Vaginal discharge can be harmless or deserving of therapy. Experts explain how to make the correct diagnosis and determine appropriate treatment. Most women find changes in vaginal discharge distressing.
Showering every day with mild soap and warm water usually does the trick to feel clean and fresh in general, but if you have a vaginal discharge, itching, or vaginal odor, it may be caused by a change in the bacteria that normally live in the vagina bacterial vaginosis or by a yeast infection. Causes of vaginal odor are a forgotten tampon left in the vagina or not showering or bathing regularly. However, vaginal discharge can mean that you have a sexually transmitted infection, especially if you are having unprotected intercourse.
Sometimes the skin around the vagina can be red, swollen or cracked. See 'How to treat vaginal thrush' below for more information. Mild thrush can usually be treated with a short course of antifungal medication.
The first question you may have is what causes a fishy odor? There are around nine most common causes of vaginal fishy odor, each with their own unique symptoms and treatment options. In some cases, you may be able to solve the problem yourself with home remedies and in other cases, you may need medical treatment.
As women, we all know that vaginal discharge is a fact of life, and we may not even think twice about it. But what is discharge, actually, and how can you tell what is normal, or what may be an indication of a problem? These glands produce small amounts of fluid also known as vaginal secretions.
Normal vaginal discharge is a healthy way for your body to get rid of fluid and old cells — but discharge can also be a sign of something more serious. Clear or white fluid that comes out of the vagina is called vaginal discharge also known as leukorrhea. This discharge contains mucus that is normally produced by glands in the cervix and the walls of the vagina.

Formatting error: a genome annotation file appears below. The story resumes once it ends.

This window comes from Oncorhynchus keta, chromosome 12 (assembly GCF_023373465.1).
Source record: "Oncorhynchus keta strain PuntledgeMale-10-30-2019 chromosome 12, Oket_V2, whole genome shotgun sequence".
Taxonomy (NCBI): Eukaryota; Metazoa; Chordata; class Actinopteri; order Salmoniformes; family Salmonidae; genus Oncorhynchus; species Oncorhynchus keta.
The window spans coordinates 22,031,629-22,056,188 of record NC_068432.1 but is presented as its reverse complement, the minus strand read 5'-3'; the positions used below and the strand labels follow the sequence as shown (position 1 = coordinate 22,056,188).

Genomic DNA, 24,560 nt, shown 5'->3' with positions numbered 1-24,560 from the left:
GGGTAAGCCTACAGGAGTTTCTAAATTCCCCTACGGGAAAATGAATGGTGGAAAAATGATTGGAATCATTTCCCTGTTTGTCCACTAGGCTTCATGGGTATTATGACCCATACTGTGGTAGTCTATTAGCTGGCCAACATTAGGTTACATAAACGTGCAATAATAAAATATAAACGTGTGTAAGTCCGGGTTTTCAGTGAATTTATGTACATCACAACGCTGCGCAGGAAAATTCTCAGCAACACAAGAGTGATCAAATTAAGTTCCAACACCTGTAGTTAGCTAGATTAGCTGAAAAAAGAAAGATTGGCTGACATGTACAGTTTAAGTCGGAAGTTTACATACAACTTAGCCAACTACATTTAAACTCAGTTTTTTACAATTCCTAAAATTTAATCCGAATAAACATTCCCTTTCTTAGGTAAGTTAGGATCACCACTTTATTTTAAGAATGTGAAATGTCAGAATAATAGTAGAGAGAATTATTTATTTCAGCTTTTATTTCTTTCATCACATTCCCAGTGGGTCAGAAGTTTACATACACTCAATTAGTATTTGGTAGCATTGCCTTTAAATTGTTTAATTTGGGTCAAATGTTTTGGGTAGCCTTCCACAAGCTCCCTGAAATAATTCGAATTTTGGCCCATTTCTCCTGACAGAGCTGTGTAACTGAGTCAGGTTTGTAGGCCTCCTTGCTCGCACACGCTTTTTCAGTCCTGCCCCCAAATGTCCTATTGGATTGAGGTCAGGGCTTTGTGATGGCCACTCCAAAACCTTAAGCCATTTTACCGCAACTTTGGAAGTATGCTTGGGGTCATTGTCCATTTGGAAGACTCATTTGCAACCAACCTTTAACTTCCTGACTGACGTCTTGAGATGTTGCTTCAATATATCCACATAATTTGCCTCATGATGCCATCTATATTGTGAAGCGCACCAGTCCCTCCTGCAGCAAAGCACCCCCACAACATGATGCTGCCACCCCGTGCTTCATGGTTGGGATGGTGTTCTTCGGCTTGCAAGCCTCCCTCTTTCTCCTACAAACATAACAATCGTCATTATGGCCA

Glands inside your vagina and cervix make small amounts of fluid. This fluid flows out of the vagina each day, carrying out old cells that have lined the vagina. Vaginal discharge is completely normal.
Unusual vaginal odor happens from time to time. Intercourse may change the smell temporarily. Your vagina cleanses itself naturally.
Vaginal discharge is fluid that contains a mix of vaginal secretions and cervical mucus. The amount of vaginal discharge produced varies from woman to woman but is often normal and healthy. Pregnancy, changing hormones, or the presence of an infection can also affect the consistency and amount of vaginal discharge.
As women, we grow to learn what is normal and healthy for our bodies. The same is true when it comes to our natural feminine odor. Our noses can be the best detectives in identifying whether everything is ok, or whether there may be a problem. A healthy vagina may have a subtle but not unpleasant odor, but when the bacteria is out of balance due to an infection, our noses are likely to detect it right away.